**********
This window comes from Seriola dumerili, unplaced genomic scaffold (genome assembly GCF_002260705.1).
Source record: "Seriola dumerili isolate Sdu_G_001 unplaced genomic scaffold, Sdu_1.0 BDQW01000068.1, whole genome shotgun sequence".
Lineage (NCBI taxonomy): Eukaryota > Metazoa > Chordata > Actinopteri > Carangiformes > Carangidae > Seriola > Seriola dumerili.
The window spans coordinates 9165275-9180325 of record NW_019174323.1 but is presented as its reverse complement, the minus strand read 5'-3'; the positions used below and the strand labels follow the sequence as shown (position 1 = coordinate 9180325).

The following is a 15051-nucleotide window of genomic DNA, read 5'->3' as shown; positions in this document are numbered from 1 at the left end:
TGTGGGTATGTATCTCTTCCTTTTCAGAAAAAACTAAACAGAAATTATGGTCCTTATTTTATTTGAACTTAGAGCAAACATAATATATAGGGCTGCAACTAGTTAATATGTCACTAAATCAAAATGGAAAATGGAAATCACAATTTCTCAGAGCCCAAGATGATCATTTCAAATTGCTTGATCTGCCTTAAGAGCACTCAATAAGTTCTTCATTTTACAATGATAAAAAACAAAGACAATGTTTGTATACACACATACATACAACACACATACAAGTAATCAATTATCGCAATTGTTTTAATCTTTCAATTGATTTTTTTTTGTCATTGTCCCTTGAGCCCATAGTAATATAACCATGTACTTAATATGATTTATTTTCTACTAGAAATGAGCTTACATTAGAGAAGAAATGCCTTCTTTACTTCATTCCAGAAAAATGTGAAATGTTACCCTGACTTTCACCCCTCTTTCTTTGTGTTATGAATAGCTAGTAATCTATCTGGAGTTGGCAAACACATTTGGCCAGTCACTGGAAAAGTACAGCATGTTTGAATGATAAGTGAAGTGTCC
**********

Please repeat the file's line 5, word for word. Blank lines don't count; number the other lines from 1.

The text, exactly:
The following is a 15051-nucleotide window of genomic DNA, read 5'->3' as shown; positions in this document are numbered from 1 at the left end: